Metamorphosis The ability of witches, sorcerers  and other magically empowered persons to transform themselves and other humans at will into animals, birds and insects. In witchcraft trials, people testified that the accused witches had appeared before them or tormented them in some nonhuman shape. For example, in 1663 Jane Milburne[…]

Metamorphosis

Ladder Widely held superstitions that it is bad luck to walk beneath a ladder are related in part to fears about witches, especially during the witch hunt times in colonial America. Not all witches were burned—for example, in England and in the American colonies, witches were hung. When they dropped,[…]

Ladder

Hopkins, Matthew (?–1647?) England’s most notorious professional witch-hunter, who brought about the condemnations and executions of at least 230 alleged witches, more than all other witch-hunters combined during the 160-year peak of the country’s witch hysteria. Hopkins was born in Wenham, Suffolk, the son of a minister. Little is known[…]

Mathew Hopkins

Hibbins, Ann (d. 1656) Prominent Boston woman convicted of witchcraft and executed. Her chief crime as a witch seemed to have been a bad temper, which was disliked by her neighbors. Ann Hibbins was married to William Hibbins, a well-to-do merchant in Boston. She also was the sister of Richard[…]

Hibbins, Ann (d. 1656)

Hawkins, Jane (17th century) Massachusetts midwife and healer expelled on suspicions of witchcraft in the delivery of a deformed, stillborn fetus. The witchcraft accusations were mixed with a religious controversy affecting Jane Hawkins as well. Hawkins, married to Richard Hawkins, was well known for her midwifery skills and medical remedies.[…]

Hawkins, Jane (17th century)

Guazzo, Francesco-Maria (17th century) Italian friar who became well known as a demonologist and opponent of witches. Francesco-Maria Guazzo is best known as the author of Compendium Maleficarum (Handbook of Witches), a leading inquisitor’s guide. Little is known about Guazzo’s life. He joined the Brethren of St. Ambrose ad Nemus[…]

Guazzo, Francesco-Maria (17th century)

German trader accused of sorcery by Pueblo Indians in northern New Mexico. Bernardo Gruber was imprisoned. He escaped but died a strange death. In 1668, Gruber arrived in New Mexico with a pack train of mules bearing fine goods. It was said that he was fearless and traveled through the[…]

Gruber, Bernardo (17th century)

Hartford, Connecticut, woman accused of witchcraft, who confessed and was executed. Rebecca Greensmith and her third husband, Nathaniel, lived next door to Ann Cole. The couple were reasonably affluent, but Rebecca was considered a “lewd and ignorant” woman. In 1662, when Cole was brought up on charges of witchcraft, Greensmith[…]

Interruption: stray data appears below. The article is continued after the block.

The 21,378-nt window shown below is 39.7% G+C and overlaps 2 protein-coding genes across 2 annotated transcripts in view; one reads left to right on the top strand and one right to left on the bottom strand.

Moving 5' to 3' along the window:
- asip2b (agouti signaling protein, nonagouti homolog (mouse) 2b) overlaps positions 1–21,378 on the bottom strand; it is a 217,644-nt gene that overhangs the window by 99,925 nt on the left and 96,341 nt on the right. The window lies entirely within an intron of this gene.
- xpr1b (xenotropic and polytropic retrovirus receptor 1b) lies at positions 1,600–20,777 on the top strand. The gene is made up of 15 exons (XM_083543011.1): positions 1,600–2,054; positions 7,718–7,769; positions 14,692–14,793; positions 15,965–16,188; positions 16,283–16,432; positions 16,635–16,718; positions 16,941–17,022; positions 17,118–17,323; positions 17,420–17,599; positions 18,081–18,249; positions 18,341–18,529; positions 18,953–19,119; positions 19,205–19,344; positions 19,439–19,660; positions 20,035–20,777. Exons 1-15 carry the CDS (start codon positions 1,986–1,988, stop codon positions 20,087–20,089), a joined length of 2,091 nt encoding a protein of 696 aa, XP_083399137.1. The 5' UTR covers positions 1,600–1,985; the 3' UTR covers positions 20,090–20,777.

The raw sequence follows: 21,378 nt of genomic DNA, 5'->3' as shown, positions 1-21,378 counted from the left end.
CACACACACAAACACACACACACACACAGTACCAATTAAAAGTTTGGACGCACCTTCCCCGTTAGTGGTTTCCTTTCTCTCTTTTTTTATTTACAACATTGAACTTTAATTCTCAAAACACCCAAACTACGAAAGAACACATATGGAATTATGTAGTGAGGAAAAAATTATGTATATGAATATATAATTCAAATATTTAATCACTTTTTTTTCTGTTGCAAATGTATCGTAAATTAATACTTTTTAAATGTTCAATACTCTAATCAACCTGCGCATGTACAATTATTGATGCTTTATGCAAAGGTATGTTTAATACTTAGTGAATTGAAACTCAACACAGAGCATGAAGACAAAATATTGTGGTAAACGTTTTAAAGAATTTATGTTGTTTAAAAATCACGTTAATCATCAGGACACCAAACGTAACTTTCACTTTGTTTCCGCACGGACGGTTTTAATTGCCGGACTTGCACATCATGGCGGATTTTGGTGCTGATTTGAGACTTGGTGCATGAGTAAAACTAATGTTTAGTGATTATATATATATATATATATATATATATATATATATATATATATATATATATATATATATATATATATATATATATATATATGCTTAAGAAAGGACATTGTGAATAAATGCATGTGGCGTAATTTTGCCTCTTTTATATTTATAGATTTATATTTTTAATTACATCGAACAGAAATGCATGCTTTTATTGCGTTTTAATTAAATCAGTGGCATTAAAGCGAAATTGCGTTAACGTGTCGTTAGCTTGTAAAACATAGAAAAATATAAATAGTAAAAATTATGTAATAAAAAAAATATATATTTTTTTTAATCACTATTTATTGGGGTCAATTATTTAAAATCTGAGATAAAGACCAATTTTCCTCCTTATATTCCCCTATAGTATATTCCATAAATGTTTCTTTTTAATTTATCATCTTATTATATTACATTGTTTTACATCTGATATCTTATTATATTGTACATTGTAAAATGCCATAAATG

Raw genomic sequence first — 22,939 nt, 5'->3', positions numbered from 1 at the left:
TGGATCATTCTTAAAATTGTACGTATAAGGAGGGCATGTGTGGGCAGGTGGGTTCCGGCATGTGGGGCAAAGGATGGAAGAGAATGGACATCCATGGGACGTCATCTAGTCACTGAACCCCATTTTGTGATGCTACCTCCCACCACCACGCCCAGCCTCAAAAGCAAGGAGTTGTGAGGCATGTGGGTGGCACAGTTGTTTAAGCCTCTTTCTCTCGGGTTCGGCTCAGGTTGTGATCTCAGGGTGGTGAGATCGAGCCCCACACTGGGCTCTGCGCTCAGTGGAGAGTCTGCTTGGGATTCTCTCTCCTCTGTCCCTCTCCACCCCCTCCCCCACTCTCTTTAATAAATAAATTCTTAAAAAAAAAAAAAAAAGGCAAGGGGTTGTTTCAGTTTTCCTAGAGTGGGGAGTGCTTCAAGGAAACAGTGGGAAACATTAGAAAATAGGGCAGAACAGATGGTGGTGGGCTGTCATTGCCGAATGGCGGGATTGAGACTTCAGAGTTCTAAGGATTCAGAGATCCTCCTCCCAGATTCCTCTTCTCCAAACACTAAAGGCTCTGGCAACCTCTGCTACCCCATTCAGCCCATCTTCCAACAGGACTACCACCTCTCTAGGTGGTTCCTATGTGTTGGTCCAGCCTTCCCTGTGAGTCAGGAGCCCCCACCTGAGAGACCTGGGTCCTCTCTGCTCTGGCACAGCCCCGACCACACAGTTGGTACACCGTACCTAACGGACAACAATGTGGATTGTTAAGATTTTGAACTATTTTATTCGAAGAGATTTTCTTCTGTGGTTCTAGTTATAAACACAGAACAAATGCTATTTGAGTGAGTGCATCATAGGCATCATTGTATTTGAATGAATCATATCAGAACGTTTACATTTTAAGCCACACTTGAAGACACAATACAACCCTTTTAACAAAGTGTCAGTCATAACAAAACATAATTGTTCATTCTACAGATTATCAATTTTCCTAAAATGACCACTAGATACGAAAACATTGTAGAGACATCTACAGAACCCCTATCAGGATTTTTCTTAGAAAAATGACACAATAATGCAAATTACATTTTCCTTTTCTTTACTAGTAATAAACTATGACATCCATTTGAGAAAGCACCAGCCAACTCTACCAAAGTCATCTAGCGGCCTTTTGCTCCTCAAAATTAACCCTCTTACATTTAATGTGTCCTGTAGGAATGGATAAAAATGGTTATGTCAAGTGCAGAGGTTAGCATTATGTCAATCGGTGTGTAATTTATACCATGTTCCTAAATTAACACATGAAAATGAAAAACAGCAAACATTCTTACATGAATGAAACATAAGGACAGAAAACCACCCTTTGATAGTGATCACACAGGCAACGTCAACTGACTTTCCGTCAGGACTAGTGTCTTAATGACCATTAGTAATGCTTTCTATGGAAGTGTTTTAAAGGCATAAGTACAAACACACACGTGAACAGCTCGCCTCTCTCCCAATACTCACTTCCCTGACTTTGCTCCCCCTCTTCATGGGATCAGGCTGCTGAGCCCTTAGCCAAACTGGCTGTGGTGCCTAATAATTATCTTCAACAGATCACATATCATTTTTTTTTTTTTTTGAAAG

Greensmith, Rebecca (17th century)

Graves, William (17th century) Connecticut man accused of witchcraft over a dispute with his daughter and son-in-law. Though no legal action was taken against William Graves, his case indicates how easily personal squabbles could be turned into serious witchcraft charges. Graves’ daughter, Abigail, married a man named Samuel Dibble. Graves[…]

Graves, William (17th century)

Scottish witch whose stories of wild sexual escapades with the Devil titillated and shocked her stern neighbors and reinforced the prevailing beliefs in witches as evil creatures bent on destroying their fellow man. Isobel Gowdie, an attractive woman with red hair, a color associated with witches, voluntarily confessed to witchcraft[…]

Gowdie, Isobel (?–ca. 1662)

One of the first people to be accused of witchcraft in the Salem Witches hysteria of 1692–93. Sarah Good was executed by hanging and on the gallows delivered a famous curse that seemed to bear true. Good was married to her second husband, William Good. They had at least one[…]

Good, Sarah (d. 1692)

Youngest victim of the Salem Witches hysteria of 1692–93. Dorcas Good was the daughter of Sarah Good, one of the first persons to be accused of witchcraft in Salem, Massachusetts, in 1692. Only four years old, Dorcas was also accused of being a witch. In childlike fashion, she readily confessed[…]

Good, Dorcas (17th century)

Ornaments with magical properties, and in contemporary Witchcraft, sometimes worn in various rituals and as badges of rank. Garters may have been used in rituals in Paleolithic times: an ancient cave painting in northeastern Spain portrays nine women, wearing pointed headdresses, dancing in a circle around a naked man, who[…]

Garters

The execution site of those condemned as witches in the infamous witch trails in Salem, Massachusetts. Gallows Hill has been believed to be haunted ever since the trials in 1692–93. Nineteen men and women were hanged from the trees at Gallows Hill. The site was long considered the meeting grounds[…]

Gallows Hill

A belief during the witch hunts, that the Devil, his demons and witches could transport themselves and others through the air. Flying (also called transvection) was done with the aid of a broom, fork or shovel, according to lore; some witches were said to ride demons who were transformed into[…]

Flying

Duncan, Helen (1898–1956) British Spiritualist whose conviction on flimsy charges of witchcraft led to the repeal of Britain’s Witchcraft Act of 1736, thus clearing the way for the public practice of Witchcraft. Helen Duncan, a Scotswoman, was renowned for her natural mediumistic abilities by the 1920s. During the 1930s and[…]

Duncan, Helen (1898–1956)

 According to witch-hunters, the Devil always permanently marked the bodies of his initiates to seal their pledge of obedience and service to him. He marked them by raking his claw across their flesh or using a hot iron, which left a mark, usually blue or red, but not a scar.[…]

Devil’s Marks

A heavily charged place of magic. The Greek goddess of witchcraft, Hecate, was also goddess of the crossroads, and animals were sacrificed to her at such locations. It was believed that Hecate appeared at crossroads on clear nights, accompanied by spirits and howling dogs. Offerings were placed there to propitiate[…]

Crossroads

The fourth person to be accused of witchcraft in the Salem Witches hysteria of 1692–93, who was tried and executed. Martha Corey was the wife of Giles Corey, who also was executed. The Coreys were well-to-do, pious residents of Salem Town. Martha’s age at the time of the trials is[…]

Corey, Martha (d. 1692)

Executed in the Salem Witches hysteria of 1692–93 by being pressed to death for not acknowledging the right of the court to try him on charges of witchcraft. Giles Corey was a well-to-do man of Salem Town, in his 80s when the hysteria started. He owned a farm of 100[…]

Corey, Giles (d. 1692)